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J Urol. 1994 Jan;151(1):5-9.

Effect of alkaline citrate therapy on clearance of residual renal stone fragments after extracorporeal shock wave lithotripsy in sterile calcium and infection nephrolithiasis patients.

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  • 1Department of Urology, Treviso General Hospital, Italy.

Abstract

The natural history of post-extracorporeal shock wave lithotripsy residual stone fragments (clearance, growth and aggregation) is incompletely known, even though they are believed to constitute a risk in terms of new stone formation and persistent infection of the urinary tract. We addressed this issue and the hypothesis that alkaline citrate therapy improves residual stone fragment clearance in a 12-month followup study. There were 40 sterile calcium and 30 struvite stone patients with residual fragments after extracorporeal shock wave lithotripsy (diameter less than 5 mm.) consecutively enrolled and randomly assigned to a citrate therapy (6 to 8 gm. per day) or control (hygienic measures only) group. Infection stone patients also received adequate antibiotic therapy throughout the study. Among the patients in the untreated sterile group 21% and 32% were stone-free at 6 and 12 months, respectively. In the infection group these figures were 27% and 40%, respectively. Among the untreated sterile calcium stone patients in whom clearance was not achieved a high percentage experienced residual fragment growth or reaggregation. Citrate therapy significantly improved the stone clearance rate in the sterile (at 6 and 12 months 65% and 74% were stone-free, respectively) and infection (71% and 86%, respectively) stone patients, and prevented residual fragment growth or reaggregation in subjects in whom clearance was not achieved. The data show that growth and persistence are common in the natural history of residual stone fragments. Citrate ameliorated the outcome of these residual fragments by reducing the growth or agglomeration, and by increasing the clearance rate in calcium oxalate and in infection stone patients.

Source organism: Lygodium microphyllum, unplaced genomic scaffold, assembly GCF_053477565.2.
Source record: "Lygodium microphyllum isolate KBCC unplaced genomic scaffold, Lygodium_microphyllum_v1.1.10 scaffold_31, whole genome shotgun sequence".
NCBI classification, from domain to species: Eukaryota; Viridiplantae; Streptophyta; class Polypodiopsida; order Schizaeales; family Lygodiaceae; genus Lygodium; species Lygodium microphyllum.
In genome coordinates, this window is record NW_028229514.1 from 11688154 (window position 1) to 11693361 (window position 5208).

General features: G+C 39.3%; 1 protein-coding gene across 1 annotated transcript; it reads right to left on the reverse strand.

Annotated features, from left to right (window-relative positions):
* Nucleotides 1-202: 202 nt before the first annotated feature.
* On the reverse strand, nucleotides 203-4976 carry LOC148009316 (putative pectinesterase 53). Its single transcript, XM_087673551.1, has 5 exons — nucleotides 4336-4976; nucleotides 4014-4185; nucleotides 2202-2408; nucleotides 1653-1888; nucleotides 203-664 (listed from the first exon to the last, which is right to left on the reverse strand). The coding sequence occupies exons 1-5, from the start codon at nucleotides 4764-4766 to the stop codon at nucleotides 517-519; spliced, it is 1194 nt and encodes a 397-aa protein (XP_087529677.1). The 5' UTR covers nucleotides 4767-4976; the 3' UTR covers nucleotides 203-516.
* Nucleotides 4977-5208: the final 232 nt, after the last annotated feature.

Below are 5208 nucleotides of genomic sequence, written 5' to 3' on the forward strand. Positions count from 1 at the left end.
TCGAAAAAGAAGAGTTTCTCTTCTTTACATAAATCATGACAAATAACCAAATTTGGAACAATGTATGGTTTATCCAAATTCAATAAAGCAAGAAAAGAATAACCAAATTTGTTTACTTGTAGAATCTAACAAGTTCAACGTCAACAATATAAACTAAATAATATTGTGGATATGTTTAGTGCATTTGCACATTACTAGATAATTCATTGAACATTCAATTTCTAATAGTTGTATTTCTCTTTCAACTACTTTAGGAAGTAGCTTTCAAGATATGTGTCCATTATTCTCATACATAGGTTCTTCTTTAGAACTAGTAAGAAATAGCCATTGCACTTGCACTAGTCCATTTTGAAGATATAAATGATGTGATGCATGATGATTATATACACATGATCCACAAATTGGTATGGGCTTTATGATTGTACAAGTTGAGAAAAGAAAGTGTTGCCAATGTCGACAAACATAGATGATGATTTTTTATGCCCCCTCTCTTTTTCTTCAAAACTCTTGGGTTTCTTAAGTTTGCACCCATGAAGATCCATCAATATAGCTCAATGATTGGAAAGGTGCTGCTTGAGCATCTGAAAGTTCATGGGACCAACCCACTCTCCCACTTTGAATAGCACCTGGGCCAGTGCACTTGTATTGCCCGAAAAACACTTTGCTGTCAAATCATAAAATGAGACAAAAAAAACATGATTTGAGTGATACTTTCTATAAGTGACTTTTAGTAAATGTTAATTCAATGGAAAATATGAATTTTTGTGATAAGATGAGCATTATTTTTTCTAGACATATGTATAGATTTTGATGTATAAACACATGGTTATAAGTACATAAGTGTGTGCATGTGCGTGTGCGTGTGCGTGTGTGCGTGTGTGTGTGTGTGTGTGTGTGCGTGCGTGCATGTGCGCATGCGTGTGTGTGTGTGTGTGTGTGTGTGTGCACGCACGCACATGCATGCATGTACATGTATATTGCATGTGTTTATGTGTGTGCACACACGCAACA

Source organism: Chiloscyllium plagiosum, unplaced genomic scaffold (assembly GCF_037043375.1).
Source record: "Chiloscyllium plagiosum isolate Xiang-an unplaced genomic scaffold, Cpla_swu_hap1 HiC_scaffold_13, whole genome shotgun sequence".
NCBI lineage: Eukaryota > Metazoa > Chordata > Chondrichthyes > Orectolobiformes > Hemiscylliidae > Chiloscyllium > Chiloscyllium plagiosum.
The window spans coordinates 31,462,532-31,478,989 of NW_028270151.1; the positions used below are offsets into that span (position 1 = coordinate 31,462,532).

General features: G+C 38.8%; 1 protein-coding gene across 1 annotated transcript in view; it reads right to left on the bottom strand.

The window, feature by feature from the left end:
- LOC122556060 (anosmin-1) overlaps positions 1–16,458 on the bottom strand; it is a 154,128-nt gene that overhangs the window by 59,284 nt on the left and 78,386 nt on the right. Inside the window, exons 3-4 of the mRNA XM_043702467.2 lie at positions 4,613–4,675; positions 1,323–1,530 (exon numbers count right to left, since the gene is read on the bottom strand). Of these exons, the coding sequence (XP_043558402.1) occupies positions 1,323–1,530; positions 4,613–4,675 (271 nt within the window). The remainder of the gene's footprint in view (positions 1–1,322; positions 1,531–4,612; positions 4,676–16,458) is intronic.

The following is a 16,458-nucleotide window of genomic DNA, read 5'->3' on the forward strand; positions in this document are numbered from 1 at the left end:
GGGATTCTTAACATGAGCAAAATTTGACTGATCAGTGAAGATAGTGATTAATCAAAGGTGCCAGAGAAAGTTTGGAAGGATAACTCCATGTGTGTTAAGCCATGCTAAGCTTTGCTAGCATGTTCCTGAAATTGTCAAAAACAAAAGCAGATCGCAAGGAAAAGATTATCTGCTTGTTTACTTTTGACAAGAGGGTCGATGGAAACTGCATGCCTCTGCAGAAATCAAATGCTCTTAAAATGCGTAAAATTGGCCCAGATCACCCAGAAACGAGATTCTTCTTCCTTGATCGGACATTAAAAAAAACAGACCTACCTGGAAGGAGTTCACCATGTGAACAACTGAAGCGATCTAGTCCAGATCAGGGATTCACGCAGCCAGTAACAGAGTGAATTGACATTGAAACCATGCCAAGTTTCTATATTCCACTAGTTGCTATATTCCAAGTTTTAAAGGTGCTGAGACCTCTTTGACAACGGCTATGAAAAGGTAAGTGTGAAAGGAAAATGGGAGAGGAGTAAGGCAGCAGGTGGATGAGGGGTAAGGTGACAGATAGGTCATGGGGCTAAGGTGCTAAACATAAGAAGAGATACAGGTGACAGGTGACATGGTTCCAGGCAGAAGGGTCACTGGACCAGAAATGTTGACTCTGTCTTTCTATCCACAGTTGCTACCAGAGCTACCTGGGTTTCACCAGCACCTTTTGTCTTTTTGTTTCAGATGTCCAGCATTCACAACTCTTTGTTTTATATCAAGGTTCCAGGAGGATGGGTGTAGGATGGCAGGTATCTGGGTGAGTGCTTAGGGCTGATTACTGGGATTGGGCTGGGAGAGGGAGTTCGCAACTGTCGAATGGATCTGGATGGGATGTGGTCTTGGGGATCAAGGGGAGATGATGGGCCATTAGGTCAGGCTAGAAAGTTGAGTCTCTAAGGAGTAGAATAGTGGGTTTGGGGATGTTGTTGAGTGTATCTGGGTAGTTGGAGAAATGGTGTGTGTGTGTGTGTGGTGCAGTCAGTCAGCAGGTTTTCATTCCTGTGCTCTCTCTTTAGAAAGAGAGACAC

PMID:
8254832
[PubMed - indexed for MEDLINE]
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